Testing Strategy

This test provides full coverage of all coding exons of the GPSM2 gene plus 10 bases of flanking noncoding DNA in all available transcripts along with other non-coding regions in which pathogenic variants have been identified at PreventionGenetics or reported elsewhere. We define full coverage as >20X NGS reads or Sanger sequencing.

Since this test is performed using exome capture probes, a reflex to any of our exome based tests is available (PGxome, PGxome Custom Panels).

Clinical Sensitivity - Sequencing with CNV

In one study, all patients diagnosed with CMCS by brain imaging (n=12) were found to be homozygous for nonsense variants in GPSM2 (Doherty et al. 2012). In individuals with autosomal recessive nonsyndromic hearing loss that have not received a diagnosis of CMCS by brain imaging the clinical sensitivity of this test is difficult to predict because only a small number of patients have been reported. Analytical sensitivity should be high because all reported variants are detectable by sequencing.

Indications for Test

Chudley-McCullough syndrome is suspected in individuals with 1) profound sensorineural hearing loss and features consistent with CMCS after brain imaging, 2) congenital or early onset mild to profound sensorineural hearing loss without brain imaging and/or 3) a family history of nonsyndromic hearing loss consistent with autosomal recessive inheritance. This test may also be considered for the reproductive partners of individuals who carry pathogenic variants in GPSM2.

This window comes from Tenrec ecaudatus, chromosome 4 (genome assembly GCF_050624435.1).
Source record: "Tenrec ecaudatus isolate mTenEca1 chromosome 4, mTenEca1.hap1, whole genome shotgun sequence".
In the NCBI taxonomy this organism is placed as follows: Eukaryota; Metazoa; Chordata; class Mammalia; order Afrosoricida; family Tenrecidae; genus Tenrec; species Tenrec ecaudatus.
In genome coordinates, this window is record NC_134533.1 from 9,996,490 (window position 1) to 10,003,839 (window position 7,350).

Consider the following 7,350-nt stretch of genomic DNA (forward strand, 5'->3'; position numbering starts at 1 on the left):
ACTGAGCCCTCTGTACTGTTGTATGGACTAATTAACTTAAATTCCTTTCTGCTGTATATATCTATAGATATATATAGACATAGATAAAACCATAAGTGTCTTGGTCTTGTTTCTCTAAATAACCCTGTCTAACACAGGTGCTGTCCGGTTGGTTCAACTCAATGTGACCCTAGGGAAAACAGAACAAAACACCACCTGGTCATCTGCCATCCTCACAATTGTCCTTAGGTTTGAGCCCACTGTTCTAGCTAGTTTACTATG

Official Gene Symbol OMIM ID
GPSM2 609245
Inheritance Abbreviation
Autosomal Dominant AD
Autosomal Recessive AR
X-Linked XL
Mitochondrial MT


Name Inheritance OMIM ID
Chudley-McCullough syndrome AR 604213


  • Blumer J.B. et al. 2002. The Journal of Biological Chemistry. 277: 15897-903. PubMed ID: 11832491
  • Doherty D. et al. 2012. American Journal of Human Genetics. 90: 1088-93. PubMed ID: 22578326
  • Walsh T. et al. 2010. American Journal of Human Genetics. 87: 90-4. PubMed ID: 20602914
  • Yariz K.O. et al. 2012. Clinical Genetics. 81: 289-93. PubMed ID: 21348867


Ordering Options

myPrevent - Online Ordering

  • The test can be added to your online orders in the Summary and Pricing section.
  • Once the test has been added log in to myPrevent to fill out an online requisition form.

Requisition Form

  • A completed requisition form must accompany all specimens.
  • Billing information along with specimen and shipping instructions are within the requisition form.
  • All testing must be ordered by a qualified healthcare provider.

Specimen Types